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Economic professor advises Rumsfeld

Economics professor and Nobel laureate (1992) Gary Becker has served on the Pentagon’s Defense Policy Board (DPB) since 2001 as an advisor to Donald Rumsfeld, whose professional reputation has been marred recently by questions about what he and other Washington insiders knew of the Abu Ghraib prison in the weeks before the torture scandal broke.

Becker is one of 30 members of the DPB who advise the Secretary of Defense on matters of policy, such as questions regarding the types of weapons the military should develop. Under the Bush administration, however, the DPB has focused more on the objectives of U.S. foreign policy.

The DPB consists primarily of individuals from the private sector with distinguished backgrounds in national security affairs. Notable members who currently serve on the DPB include former Speaker of the House Newt Gingrich, former Secretary of State Henry Kissinger, and former Vice President Dan Quayle.

The DPB’s charter mandates that members be selected by Under Secretary of Defense Douglas Feith and that they be personally approved by Rumsfeld.

Becker’s position on the DPB is highlighted by the Abu Ghraib torture controvery, which Rumsfeld may have known about for several months. Last week’s issue of the New Yorker magazine published a contentious article written by Seymour Hersh, which accused Rumsfeld of having knowledge and a direct connection to the prison abuses at Abu Ghraib in Iraq. While the Pentagon denies having previous knowledge of the abuses, Hersh, a 1970 Pulitzer Prize winner for International Reporting and a graduate of the College, contends that the origins of the Iraqi prison abuse at Abu Ghraib lie with a top-secret operation authorized by Rumsfeld that was originally intended to kill, capture, or, if possible, interrogate specific “high-value” targets in the hunt for Al Qaeda in Afghanistan.

Hersh’s article accused Rumsfeld for having approved a decision to expand interrogation tactics used for high-value terrorist targets to Iraqi prisoners suspected of being insurgents, some of which have been found to be innocent Iraqi civilians pulled off the streets. Prisoners were stripped, hooded and sexually abused and humiliated.

While the Bush administration declared that Al Qaeda and other captured members of international terrorist networks were not eligible to receive protection under the Geneva Convention, the treatment at Abu Ghraib violated the 1950 international agreement, which declared that “no physical or mental torture, nor any other form of coercion, may be inflicted on prisoners of war to secure from them information of any kind whatever.”

Whether Rumsfeld or the Defense Policy Board knew about the abuse at Abu Ghraib is uncertain.

Becker, through his secretary, declined multiple interview requests from the Maroon.

While University administrators were unable to comment on this specific case of faculty involvement in government service, they did, however, recall a rich tradition of University history that includes faculty members who dabble, in one way or another, in politics.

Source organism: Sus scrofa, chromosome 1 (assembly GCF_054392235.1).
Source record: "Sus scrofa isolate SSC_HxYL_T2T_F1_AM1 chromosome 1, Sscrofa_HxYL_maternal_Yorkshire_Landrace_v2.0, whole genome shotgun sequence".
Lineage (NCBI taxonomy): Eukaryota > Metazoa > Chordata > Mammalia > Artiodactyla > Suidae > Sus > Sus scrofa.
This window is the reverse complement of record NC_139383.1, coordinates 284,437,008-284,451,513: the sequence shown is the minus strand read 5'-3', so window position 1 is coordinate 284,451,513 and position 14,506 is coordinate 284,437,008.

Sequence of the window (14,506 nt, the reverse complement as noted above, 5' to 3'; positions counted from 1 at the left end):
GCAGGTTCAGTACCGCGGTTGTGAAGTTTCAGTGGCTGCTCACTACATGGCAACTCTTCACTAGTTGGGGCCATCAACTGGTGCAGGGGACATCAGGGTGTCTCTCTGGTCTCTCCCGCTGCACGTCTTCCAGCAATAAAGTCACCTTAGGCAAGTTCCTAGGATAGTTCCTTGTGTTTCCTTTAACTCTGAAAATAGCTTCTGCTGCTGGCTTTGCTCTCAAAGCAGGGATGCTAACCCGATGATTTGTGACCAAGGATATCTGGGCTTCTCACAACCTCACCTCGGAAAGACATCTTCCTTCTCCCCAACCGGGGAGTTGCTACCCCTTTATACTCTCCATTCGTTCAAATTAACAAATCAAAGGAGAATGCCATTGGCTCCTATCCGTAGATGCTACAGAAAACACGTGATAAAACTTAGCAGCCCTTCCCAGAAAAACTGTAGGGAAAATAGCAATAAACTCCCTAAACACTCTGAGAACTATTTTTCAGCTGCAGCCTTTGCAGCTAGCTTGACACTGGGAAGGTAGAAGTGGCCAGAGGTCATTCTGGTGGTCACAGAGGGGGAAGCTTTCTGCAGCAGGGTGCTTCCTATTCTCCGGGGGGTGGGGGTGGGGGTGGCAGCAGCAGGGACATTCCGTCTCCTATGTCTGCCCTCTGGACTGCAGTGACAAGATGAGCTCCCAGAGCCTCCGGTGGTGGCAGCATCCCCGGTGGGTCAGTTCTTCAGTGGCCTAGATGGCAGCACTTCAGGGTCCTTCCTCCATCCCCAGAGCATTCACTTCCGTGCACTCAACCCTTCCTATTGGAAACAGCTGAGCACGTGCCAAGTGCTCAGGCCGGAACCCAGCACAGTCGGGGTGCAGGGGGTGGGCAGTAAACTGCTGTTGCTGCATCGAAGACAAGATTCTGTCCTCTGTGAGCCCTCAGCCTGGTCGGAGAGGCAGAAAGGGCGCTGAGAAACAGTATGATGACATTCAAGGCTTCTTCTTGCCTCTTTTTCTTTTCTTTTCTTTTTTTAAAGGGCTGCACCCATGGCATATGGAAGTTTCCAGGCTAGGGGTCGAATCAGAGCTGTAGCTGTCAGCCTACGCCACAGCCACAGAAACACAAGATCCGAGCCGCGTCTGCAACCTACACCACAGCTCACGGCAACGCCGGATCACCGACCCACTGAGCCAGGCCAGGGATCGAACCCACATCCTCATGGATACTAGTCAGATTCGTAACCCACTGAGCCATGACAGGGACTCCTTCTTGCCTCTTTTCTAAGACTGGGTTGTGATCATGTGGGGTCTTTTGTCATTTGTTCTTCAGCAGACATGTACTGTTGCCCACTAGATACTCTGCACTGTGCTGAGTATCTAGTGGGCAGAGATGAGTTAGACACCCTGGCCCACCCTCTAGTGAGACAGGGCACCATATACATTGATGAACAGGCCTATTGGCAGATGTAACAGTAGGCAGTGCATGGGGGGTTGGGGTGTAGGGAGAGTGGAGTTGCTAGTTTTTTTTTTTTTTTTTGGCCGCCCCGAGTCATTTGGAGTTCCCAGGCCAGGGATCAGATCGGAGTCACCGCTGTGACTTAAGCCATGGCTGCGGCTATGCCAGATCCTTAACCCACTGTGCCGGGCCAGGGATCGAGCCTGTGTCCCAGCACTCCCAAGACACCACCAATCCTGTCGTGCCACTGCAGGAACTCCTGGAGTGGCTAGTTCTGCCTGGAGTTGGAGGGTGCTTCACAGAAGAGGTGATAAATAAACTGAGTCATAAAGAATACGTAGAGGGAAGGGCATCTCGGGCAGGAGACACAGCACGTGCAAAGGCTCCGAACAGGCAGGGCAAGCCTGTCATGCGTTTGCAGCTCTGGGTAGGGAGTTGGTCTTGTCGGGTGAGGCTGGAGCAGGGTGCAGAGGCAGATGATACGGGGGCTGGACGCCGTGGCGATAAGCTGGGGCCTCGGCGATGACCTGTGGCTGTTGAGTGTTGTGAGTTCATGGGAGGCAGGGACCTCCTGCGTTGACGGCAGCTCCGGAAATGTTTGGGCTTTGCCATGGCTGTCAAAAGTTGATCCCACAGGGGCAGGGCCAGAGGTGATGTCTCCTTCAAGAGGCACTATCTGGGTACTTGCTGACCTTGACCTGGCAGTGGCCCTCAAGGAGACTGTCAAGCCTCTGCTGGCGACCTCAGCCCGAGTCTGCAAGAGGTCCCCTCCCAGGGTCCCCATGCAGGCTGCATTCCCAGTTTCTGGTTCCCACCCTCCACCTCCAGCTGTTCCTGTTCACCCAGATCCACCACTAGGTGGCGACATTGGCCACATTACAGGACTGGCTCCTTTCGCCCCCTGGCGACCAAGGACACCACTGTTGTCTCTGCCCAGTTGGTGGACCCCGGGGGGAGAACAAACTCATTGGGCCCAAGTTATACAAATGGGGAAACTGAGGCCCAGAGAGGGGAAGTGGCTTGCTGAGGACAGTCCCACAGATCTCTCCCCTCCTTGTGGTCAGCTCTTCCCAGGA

During World War I, the University followed former president (1905 to 1923) Harry Pratt Judson’s openly partisan position to revoke an honorary degree awarded to the former German ambassador to the United States. In April 1917, Judson delivered a speech advocating for the U.S.’s efforts in the war. The central premise of his speech was that Germany was evil.

According to “The University of Chicago and War in the Twentieth Century,” Dean of the College John Boyer’s 2004 Annual Report to the Faculty of the College: “Judson claimed to be speaking not as a private citizen but as the leader of an institution that, in his view, was justified in acting as a patriotic corporation in the war effort.”

Throughout World War II the University hosted a variety of military training programs, for which almost all dormitories had been designated by 1942. The International House became a military residence hall and the Reynolds Club became the headquarters for a meteorology program in which numerous cadets were enrolled.

While the University agreed to cooperate fully with the government before the war in national defense, president Robert Maynard Hutchins believed that the University would best serve the interest of national defense by providing advanced education and research. As a result, he created what is now the College’s notorious general-education curriculum.

When asked whether Becker’s controversial involvement with the Defense Policy Board could pose a conflict for the University, both Boyer and Dean of Social Sciences Mark Hansen referred to the academic freedom guaranteed to the University’s community members by the Kalven Report.

The 1967 agreement mandates that the University “is a community which cannot take collective action on the issues of the day without endangering the conditions for its existence and effectiveness.”

“The ability of University faculty and students to take positions on even the most contentious public issues is a cornerstone of academic freedom, and accordingly, the University neither monitors nor regulates the involvements of its faculty [and students] in public affairs,” Hansen said.

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